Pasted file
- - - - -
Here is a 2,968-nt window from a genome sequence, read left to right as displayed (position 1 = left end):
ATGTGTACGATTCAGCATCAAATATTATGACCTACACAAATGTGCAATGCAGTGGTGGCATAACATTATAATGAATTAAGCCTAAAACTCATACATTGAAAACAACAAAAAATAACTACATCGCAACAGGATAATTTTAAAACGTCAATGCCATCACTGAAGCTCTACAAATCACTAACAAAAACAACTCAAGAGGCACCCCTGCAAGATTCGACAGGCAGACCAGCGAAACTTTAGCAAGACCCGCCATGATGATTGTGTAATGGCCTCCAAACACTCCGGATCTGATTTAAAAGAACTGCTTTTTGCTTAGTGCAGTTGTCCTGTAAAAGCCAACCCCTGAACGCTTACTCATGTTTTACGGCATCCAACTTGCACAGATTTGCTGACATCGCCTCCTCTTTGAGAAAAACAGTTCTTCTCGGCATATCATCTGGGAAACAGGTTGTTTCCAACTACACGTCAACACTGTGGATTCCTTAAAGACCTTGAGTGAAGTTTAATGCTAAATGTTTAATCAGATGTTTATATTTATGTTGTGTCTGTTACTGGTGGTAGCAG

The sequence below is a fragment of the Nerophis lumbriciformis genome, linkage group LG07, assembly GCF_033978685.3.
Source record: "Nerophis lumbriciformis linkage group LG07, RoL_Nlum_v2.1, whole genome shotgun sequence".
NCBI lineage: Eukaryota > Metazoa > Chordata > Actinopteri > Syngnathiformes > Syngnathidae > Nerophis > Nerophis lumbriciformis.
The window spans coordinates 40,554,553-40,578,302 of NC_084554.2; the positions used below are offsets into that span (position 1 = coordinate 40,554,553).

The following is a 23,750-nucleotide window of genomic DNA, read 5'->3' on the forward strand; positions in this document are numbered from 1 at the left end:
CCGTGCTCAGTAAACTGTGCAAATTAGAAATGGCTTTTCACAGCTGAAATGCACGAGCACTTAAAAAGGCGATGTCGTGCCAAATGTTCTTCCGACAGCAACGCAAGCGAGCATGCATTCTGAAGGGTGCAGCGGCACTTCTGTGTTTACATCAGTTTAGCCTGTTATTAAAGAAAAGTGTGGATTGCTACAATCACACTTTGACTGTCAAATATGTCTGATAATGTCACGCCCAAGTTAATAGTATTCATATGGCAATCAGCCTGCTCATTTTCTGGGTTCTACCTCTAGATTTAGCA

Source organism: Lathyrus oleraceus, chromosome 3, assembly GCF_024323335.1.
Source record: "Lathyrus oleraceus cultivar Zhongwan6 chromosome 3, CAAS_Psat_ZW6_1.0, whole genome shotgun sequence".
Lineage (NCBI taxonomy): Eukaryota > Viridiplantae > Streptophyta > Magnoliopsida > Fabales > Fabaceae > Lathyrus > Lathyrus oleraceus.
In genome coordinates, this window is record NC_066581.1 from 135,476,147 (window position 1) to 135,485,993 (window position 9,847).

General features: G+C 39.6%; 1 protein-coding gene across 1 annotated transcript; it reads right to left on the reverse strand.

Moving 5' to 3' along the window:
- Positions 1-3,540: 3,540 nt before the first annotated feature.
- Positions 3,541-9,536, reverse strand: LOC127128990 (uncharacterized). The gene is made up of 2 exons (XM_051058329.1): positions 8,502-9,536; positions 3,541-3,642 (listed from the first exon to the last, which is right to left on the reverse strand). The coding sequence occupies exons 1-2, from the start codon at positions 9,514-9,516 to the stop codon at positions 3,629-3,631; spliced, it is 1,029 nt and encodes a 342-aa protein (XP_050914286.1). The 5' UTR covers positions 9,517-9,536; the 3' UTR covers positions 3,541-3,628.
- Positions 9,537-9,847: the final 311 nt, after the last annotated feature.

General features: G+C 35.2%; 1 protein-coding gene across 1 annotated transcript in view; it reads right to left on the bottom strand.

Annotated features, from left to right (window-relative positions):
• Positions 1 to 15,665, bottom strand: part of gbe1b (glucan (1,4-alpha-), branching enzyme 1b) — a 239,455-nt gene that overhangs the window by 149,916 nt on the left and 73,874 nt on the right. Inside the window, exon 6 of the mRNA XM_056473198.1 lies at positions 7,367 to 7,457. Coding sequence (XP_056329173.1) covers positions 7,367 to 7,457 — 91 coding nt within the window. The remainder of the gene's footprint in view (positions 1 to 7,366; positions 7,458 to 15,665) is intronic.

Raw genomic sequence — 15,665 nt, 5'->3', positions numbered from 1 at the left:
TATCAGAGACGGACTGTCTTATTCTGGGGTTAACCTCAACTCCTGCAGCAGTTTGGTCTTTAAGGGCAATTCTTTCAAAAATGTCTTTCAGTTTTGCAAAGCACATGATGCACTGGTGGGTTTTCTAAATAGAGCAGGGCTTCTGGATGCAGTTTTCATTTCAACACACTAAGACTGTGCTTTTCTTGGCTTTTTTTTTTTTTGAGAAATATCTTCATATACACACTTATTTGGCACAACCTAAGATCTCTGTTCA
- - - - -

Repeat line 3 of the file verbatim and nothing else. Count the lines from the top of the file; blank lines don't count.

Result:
The sequence below is a fragment of the Nerophis lumbriciformis genome, linkage group LG07, assembly GCF_033978685.3.